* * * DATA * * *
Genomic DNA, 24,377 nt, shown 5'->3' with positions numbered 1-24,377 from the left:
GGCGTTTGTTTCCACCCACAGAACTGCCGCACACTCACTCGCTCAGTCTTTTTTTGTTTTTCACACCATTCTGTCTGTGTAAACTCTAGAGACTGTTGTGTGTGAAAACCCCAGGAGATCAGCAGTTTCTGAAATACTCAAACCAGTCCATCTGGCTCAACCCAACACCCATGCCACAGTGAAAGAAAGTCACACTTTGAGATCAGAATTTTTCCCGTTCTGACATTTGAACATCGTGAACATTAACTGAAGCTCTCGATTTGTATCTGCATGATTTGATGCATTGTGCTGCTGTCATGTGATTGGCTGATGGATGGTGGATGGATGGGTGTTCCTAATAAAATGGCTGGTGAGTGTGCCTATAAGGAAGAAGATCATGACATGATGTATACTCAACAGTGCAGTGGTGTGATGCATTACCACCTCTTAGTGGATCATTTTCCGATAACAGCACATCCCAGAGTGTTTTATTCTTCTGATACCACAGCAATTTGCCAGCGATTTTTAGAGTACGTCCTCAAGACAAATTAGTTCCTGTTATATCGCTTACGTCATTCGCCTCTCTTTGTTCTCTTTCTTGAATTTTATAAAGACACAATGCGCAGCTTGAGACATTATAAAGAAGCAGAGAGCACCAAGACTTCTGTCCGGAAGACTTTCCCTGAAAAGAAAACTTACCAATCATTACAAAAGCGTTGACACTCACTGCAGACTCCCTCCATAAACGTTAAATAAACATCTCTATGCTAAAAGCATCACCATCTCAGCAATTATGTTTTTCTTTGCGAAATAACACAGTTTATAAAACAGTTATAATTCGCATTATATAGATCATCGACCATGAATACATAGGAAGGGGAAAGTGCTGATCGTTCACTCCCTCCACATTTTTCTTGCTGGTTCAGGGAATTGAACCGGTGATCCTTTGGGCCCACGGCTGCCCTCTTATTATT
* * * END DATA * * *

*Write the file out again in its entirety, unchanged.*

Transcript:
Genomic DNA, 24,377 nt, shown 5'->3' with positions numbered 1-24,377 from the left:
GGCGTTTGTTTCCACCCACAGAACTGCCGCACACTCACTCGCTCAGTCTTTTTTTGTTTTTCACACCATTCTGTCTGTGTAAACTCTAGAGACTGTTGTGTGTGAAAACCCCAGGAGATCAGCAGTTTCTGAAATACTCAAACCAGTCCATCTGGCTCAACCCAACACCCATGCCACAGTGAAAGAAAGTCACACTTTGAGATCAGAATTTTTCCCGTTCTGACATTTGAACATCGTGAACATTAACTGAAGCTCTCGATTTGTATCTGCATGATTTGATGCATTGTGCTGCTGTCATGTGATTGGCTGATGGATGGTGGATGGATGGGTGTTCCTAATAAAATGGCTGGTGAGTGTGCCTATAAGGAAGAAGATCATGACATGATGTATACTCAACAGTGCAGTGGTGTGATGCATTACCACCTCTTAGTGGATCATTTTCCGATAACAGCACATCCCAGAGTGTTTTATTCTTCTGATACCACAGCAATTTGCCAGCGATTTTTAGAGTACGTCCTCAAGACAAATTAGTTCCTGTTATATCGCTTACGTCATTCGCCTCTCTTTGTTCTCTTTCTTGAATTTTATAAAGACACAATGCGCAGCTTGAGACATTATAAAGAAGCAGAGAGCACCAAGACTTCTGTCCGGAAGACTTTCCCTGAAAAGAAAACTTACCAATCATTACAAAAGCGTTGACACTCACTGCAGACTCCCTCCATAAACGTTAAATAAACATCTCTATGCTAAAAGCATCACCATCTCAGCAATTATGTTTTTCTTTGCGAAATAACACAGTTTATAAAACAGTTATAATTCGCATTATATAGATCATCGACCATGAATACATAGGAAGGGGAAAGTGCTGATCGTTCACTCCCTCCACATTTTTCTTGCTGGTTCAGGGAATTGAACCGGTGATCCTTTGGGCCCACGGCTGCCCTCTTATTATT